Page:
10 out of 10 insurers (100%) under our consideration support chronic patients with specific programs that come in all shapes and sizes: one-on-one consultations with nurses, phone consultations, home visits, support group meetings and more. The outlined programs don't impose any additional obligations on chronic patients willing to enroll. While all patients with chronic diseases, especially those with MCCs and complex conditions, can enroll, insurers don't guarantee that every enrollee will be included into the program.

To expand their programs and support more chronic patients, insurers may also enable certain technological solutions allowing patients to connect with their physicians, nurses, consultants and social workers remotely. Thus, we were also interested in the number of insurers powering their chronic disease management plans with IT.

Technology in chronic disease-related programs

7 out of 10 companies (70%) additionally back up their chronic care plans and programs with different tech tools: from disease-specific educational emails (30%) to video appointments (10%) and patient-oriented health portals and websites (30%), such as Anthem's MyHealth portal with a personalized and secure message center, calorie counter, health profile, health assessment, fitness management advices and more features.

A common gap in current CDM initiatives

As healthcare is a highly innovative environment, it is rather strange to observe such a low-level technological support of the programs for chronic patients against all three dimensions we reviewed, with the only exception of insurers. In general, current initiatives are insufficient for a full-fledged remote care and guidance, as they lack one essential thing: consistency.

Of course, nurse home visits and face-to-face interactions with a physician are as important as support group meetings, and no technology can substitute the warmth of human support and acceptance. But, even when it can be hard to accept, most of the time a patient faces their disease alone.

If in these hard times a patient is unable to keep up with his or her CDM, it can entail various health risks, such as complications and exacerbations followed by hospitalizations and readmissions.

To reduce these risks, a patient need to feel backed up 24 / 7, not on demand, as in case of emails, calls or blog support, but by default.

Technology enables to improve chronic disease management

This is where a tech-run chronic disease management model can help to meet the need. Potentially, a chronic patient taps into a full-cycle infrastructure, bound to his or her mobile device via a specific disease-centered mHealth app. This app becomes a patient's individual CDM management tool, providing guidance, offering personalized information and serving as a patient's health journal with current vitals, treatment goals and medication information.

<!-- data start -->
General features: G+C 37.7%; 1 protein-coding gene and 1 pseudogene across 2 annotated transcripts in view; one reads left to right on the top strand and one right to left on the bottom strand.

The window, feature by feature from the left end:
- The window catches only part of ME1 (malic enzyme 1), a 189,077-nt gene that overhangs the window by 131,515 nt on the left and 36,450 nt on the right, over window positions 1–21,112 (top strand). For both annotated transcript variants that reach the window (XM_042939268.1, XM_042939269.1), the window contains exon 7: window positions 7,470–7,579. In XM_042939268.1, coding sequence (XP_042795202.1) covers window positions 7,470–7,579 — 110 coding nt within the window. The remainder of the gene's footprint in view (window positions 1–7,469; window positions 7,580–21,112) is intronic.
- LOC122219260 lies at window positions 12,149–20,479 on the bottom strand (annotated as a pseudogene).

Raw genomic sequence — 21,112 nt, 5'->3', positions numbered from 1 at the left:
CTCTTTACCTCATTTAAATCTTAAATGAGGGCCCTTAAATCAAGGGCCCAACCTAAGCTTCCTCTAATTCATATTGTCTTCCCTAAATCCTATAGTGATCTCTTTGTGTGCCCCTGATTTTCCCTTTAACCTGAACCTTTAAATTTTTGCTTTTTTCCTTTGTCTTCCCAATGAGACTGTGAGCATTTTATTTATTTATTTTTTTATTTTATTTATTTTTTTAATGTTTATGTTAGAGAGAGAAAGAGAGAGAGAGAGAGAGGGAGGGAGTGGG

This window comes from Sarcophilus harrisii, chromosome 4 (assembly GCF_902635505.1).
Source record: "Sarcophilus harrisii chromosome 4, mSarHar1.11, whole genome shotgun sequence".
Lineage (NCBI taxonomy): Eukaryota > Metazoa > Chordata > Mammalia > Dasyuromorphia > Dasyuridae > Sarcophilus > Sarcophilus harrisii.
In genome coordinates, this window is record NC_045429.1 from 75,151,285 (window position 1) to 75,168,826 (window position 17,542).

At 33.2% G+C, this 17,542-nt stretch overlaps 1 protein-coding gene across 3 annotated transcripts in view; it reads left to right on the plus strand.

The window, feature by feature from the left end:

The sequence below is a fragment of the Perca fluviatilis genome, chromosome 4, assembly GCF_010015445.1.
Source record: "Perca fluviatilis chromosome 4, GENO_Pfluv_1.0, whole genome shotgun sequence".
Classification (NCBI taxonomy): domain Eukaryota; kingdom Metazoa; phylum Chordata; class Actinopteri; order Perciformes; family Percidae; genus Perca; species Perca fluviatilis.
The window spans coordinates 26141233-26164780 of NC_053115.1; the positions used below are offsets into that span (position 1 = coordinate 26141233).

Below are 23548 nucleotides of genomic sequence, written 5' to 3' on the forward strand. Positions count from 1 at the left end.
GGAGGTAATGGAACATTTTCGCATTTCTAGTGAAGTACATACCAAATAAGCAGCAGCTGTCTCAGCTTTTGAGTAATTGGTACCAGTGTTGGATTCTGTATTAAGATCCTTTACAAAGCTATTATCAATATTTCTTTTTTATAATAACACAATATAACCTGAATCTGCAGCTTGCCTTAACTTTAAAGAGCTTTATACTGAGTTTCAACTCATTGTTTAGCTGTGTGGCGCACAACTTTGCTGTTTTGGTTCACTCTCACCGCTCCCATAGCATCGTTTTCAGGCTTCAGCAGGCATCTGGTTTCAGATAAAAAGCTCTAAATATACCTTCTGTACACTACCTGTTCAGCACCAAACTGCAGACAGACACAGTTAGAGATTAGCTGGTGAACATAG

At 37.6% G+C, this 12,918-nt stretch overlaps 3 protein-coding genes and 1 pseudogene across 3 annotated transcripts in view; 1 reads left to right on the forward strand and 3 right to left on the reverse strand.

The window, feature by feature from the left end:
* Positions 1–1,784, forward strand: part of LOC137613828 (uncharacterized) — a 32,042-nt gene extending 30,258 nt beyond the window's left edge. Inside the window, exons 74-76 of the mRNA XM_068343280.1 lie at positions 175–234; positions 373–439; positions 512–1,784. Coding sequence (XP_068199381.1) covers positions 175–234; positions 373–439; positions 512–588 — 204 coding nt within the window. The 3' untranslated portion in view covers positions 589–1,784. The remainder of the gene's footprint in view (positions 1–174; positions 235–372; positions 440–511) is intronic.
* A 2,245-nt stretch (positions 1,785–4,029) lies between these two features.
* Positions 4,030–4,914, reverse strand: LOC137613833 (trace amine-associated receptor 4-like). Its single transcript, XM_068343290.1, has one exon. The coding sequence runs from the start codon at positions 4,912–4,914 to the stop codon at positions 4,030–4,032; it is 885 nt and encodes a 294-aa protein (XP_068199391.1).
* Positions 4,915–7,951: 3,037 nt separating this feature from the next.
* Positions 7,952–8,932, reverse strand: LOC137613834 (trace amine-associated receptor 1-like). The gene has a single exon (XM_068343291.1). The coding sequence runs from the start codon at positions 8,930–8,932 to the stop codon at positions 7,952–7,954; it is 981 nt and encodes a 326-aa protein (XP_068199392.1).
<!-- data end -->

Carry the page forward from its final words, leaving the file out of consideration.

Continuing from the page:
Moreover, this app is connected to a provider's CRM system, which allows notifying the care team members on any significant change in their patients' conditions. With this continuous and automatic data interaction, patients don't need to make a call to share with their caregiver the worries on, for example, a higher blood glucose level. When a patient enters this information into the app, the numbers are analyzed and correlated with individually set normal values of blood glucose for this particular patient.

A final word

Caregivers, insurers and policymakers are trying to create the programs and plans that will dramatically improve chronic patients' lives once and for all. But last time we checked (Sept 2016 at CDC ) chronic diseases were still accounting for 86% in the US healthcare budget. So maybe not today, but tomorrow is the moment to make a change to root chronic disease management in technology.

Otherwise, the ambitious trio of reduced costs, elevated care quality and patients' increased health outcomes will just stay a shattered dream within the value-based care environment.

Author's bio:

With 5 years of writing on business and technology, Lola is a Healthcare Industry Analyst at ScienceSoft, a software development and consulting company headquartered in McKinney, Texas. Being an HIMSS member, she focuses on Healthcare IT, highlighting the industry challenges and technology solutions that tackle them. Lola's articles explore chronic disease management, mHealth, healthcare data analytics, value-based care delivery, CMS regulations and more.

The views, opinions and positions expressed within these guest posts are those of the author alone and do not represent those of Becker's Hospital Review/Becker's Healthcare. The accuracy, completeness and validity of any statements made within this article are not guaranteed. We accept no liability for any errors, omissions or representations. The copyright of this content belongs to the author and any liability with regards to infringement of intellectual property rights remains with them.